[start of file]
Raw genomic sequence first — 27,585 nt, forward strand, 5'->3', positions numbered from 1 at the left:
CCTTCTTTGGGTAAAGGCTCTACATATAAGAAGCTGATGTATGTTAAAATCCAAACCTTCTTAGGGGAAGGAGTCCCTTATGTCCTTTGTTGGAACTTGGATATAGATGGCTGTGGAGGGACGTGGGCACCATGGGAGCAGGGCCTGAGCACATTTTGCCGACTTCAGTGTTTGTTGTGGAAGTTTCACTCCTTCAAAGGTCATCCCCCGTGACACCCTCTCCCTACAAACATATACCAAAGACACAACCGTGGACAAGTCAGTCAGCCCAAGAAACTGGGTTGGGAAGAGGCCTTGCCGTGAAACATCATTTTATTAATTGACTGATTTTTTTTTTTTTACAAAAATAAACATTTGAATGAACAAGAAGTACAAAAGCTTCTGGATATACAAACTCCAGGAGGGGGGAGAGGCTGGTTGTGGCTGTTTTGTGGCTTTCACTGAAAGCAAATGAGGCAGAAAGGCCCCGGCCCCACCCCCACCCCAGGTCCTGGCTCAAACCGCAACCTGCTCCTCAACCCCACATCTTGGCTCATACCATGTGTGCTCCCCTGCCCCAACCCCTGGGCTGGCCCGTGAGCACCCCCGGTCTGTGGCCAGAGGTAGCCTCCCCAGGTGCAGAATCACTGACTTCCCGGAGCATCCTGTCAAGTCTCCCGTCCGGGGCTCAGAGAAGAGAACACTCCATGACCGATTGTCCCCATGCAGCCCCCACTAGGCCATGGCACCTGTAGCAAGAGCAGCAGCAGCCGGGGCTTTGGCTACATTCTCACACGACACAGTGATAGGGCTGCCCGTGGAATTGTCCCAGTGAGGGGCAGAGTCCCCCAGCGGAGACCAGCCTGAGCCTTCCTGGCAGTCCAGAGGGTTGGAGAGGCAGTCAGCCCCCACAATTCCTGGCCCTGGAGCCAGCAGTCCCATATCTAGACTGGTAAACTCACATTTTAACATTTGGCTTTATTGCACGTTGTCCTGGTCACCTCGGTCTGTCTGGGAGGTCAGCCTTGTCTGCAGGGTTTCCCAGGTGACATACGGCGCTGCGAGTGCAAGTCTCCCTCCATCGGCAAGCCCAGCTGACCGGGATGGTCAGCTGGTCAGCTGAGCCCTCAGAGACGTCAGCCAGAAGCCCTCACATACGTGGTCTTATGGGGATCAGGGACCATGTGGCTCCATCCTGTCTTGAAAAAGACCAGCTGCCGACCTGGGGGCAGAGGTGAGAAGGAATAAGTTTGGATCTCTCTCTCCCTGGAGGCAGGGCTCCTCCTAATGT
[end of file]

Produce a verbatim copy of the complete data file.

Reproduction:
Raw genomic sequence first — 27,585 nt, forward strand, 5'->3', positions numbered from 1 at the left:
CCTTCTTTGGGTAAAGGCTCTACATATAAGAAGCTGATGTATGTTAAAATCCAAACCTTCTTAGGGGAAGGAGTCCCTTATGTCCTTTGTTGGAACTTGGATATAGATGGCTGTGGAGGGACGTGGGCACCATGGGAGCAGGGCCTGAGCACATTTTGCCGACTTCAGTGTTTGTTGTGGAAGTTTCACTCCTTCAAAGGTCATCCCCCGTGACACCCTCTCCCTACAAACATATACCAAAGACACAACCGTGGACAAGTCAGTCAGCCCAAGAAACTGGGTTGGGAAGAGGCCTTGCCGTGAAACATCATTTTATTAATTGACTGATTTTTTTTTTTTTACAAAAATAAACATTTGAATGAACAAGAAGTACAAAAGCTTCTGGATATACAAACTCCAGGAGGGGGGAGAGGCTGGTTGTGGCTGTTTTGTGGCTTTCACTGAAAGCAAATGAGGCAGAAAGGCCCCGGCCCCACCCCCACCCCAGGTCCTGGCTCAAACCGCAACCTGCTCCTCAACCCCACATCTTGGCTCATACCATGTGTGCTCCCCTGCCCCAACCCCTGGGCTGGCCCGTGAGCACCCCCGGTCTGTGGCCAGAGGTAGCCTCCCCAGGTGCAGAATCACTGACTTCCCGGAGCATCCTGTCAAGTCTCCCGTCCGGGGCTCAGAGAAGAGAACACTCCATGACCGATTGTCCCCATGCAGCCCCCACTAGGCCATGGCACCTGTAGCAAGAGCAGCAGCAGCCGGGGCTTTGGCTACATTCTCACACGACACAGTGATAGGGCTGCCCGTGGAATTGTCCCAGTGAGGGGCAGAGTCCCCCAGCGGAGACCAGCCTGAGCCTTCCTGGCAGTCCAGAGGGTTGGAGAGGCAGTCAGCCCCCACAATTCCTGGCCCTGGAGCCAGCAGTCCCATATCTAGACTGGTAAACTCACATTTTAACATTTGGCTTTATTGCACGTTGTCCTGGTCACCTCGGTCTGTCTGGGAGGTCAGCCTTGTCTGCAGGGTTTCCCAGGTGACATACGGCGCTGCGAGTGCAAGTCTCCCTCCATCGGCAAGCCCAGCTGACCGGGATGGTCAGCTGGTCAGCTGAGCCCTCAGAGACGTCAGCCAGAAGCCCTCACATACGTGGTCTTATGGGGATCAGGGACCATGTGGCTCCATCCTGTCTTGAAAAAGACCAGCTGCCGACCTGGGGGCAGAGGTGAGAAGGAATAAGTTTGGATCTCTCTCTCCCTGGAGGCAGGGCTCCTCCTAATGT